Emerging research is indicating that taking <"https://www.yourlawyer.com/topics/overview/Bayer_Aspirin_Supplement_Products">low-dose aspirin may not prevent diabetes patients from experiencing heart “events.”Â The new study was published in The Journal of the American Medical Association; another study pointing to similar evidence was published last month in the British publication BMJ.Â Those two studies don’t question the heart benefits of low-dose aspirin in people who already have heart disease, but do discuss aspirin’s effects on those with diabetes and with no history of heart disease.
The researchers say, in an editorial published in The Journal of the American Medical Association that, “the decision to prescribe aspirin should be made on an individual patient basis.â€Â The two new studies tested whether taking low-dose aspirin helped prevent heart attacks and other cardiovascular events, such as strokes and death from heart disease, in those diabetes patients who had no history of heart disease.
One of the studies, discussed in The Journal of the American Medical Association, was conducted in Japan with 2,539 adults with type 2 diabetes.Â Those patients typically remained in the study for about four years; that study did not use a placbo.Â The other study, published last month in BMJ’s “Online First” edition, occurred in Scotland and involved 1,276 adults with type 1 or type 2 diabetes.Â In that study, patients were followed for about six years and half of the patients received antioxidant supplements.Â Both studies revealed that there was no indication that taking low-dose aspirin lessened oneâ€™s odds of experiencing his/her first cardiovascular event.
In BMJ, editorialist William Hiatt, MD, professor of medicine at the University of Colorado Denver School of Medicine, wrote that “although aspirin is cheap and universally available,” it should only be prescribed for those “with established symptomatic cardiovascular disease.”Â The Journal of the American Medical Association, editorialist Antonio Nicolucci, MD, of Italy’s Consorzio Mario Negri Sud encourages doctors and diabetes patients to consider the pros and cons of low-dose aspirin on a case-by-case basis.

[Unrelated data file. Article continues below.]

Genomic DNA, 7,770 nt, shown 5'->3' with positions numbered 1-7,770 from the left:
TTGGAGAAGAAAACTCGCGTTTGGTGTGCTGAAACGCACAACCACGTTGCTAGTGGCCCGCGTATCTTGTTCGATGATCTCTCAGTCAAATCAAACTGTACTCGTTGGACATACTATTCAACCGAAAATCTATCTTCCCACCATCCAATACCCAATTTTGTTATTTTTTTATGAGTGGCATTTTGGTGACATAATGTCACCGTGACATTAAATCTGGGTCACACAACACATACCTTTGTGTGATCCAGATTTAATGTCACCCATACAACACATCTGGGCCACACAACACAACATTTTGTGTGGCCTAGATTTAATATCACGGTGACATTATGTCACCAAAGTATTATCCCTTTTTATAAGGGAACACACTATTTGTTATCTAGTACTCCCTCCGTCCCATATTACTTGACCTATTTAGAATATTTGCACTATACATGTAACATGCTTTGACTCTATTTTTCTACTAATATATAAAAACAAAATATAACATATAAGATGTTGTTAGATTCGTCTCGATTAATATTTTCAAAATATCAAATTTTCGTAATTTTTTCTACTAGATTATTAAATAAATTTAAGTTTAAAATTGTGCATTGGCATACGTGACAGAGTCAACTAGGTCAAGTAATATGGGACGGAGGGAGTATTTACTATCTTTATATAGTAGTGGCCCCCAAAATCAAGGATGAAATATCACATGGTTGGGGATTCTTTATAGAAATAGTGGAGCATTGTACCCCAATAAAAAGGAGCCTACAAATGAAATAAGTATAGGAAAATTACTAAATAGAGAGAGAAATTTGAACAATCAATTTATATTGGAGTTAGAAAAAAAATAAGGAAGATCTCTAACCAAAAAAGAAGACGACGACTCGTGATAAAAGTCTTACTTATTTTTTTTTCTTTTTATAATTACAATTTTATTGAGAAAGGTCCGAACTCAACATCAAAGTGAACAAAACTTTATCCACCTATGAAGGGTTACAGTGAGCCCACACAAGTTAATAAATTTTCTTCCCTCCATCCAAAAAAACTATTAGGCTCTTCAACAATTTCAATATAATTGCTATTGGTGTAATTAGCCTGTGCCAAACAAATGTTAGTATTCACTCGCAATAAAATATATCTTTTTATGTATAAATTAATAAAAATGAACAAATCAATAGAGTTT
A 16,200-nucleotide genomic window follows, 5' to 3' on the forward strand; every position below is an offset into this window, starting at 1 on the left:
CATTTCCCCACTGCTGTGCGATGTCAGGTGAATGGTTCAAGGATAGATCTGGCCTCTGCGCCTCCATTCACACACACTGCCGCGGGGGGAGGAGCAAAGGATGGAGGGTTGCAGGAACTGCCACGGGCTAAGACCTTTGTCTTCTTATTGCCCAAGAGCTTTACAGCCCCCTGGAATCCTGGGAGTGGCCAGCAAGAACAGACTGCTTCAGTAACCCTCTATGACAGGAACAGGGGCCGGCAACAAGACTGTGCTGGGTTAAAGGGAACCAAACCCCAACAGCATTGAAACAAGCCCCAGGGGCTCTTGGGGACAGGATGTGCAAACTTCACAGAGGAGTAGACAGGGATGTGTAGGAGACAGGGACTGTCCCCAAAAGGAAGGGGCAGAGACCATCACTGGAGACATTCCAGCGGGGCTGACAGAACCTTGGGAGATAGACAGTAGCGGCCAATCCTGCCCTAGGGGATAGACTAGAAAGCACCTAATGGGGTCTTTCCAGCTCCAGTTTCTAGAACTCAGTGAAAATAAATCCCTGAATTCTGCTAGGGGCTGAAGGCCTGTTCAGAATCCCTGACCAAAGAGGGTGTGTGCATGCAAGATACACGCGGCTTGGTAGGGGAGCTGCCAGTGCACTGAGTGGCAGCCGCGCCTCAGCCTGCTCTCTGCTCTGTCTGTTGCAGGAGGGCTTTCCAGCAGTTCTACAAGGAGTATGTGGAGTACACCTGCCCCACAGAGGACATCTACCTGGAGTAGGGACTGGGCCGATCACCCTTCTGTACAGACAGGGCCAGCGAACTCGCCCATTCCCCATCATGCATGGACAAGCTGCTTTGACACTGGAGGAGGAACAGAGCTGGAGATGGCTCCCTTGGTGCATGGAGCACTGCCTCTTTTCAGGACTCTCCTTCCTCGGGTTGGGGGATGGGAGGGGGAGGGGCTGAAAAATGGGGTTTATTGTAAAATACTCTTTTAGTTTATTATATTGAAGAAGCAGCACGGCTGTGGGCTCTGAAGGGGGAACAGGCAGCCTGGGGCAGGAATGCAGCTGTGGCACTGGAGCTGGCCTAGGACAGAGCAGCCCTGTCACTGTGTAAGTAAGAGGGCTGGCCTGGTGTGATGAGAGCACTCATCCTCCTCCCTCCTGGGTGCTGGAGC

Diabetes affects the body’s ability to produce or respond to insulin, a hormone that allows blood glucose, or blood sugar, to be used by the body as energy.Â Â Studies indicate that two out of every three people diagnosed with diabetes die from heart disease and stroke, the most life-threatening consequences of diabetes, sriking diabetes patients more than twice as often as those without diabetes.Â Most of the cardiovascular complications related to diabetes concern how the heart pumps blood through the body; diabetes can change the chemical makeup of some of the substances found in the blood and this can cause atherosclerosis, or hardening, narrowing, or clogging of arteries and blood vessels.Â A diabetes diagnosis as an adult presents the same risk as if one already had one heart attack; over 65 percent of deaths in diabetes patients are attributed to heart and vascular disease.
People with diabetes experience heart disease twice as often as people without diabetes; experience cardiovascular complications at an earlier age, often resulting in premature death; and are two to four times likelier to suffer strokes and once having suffered a stroke, are two to four times likelier to suffer another stroke.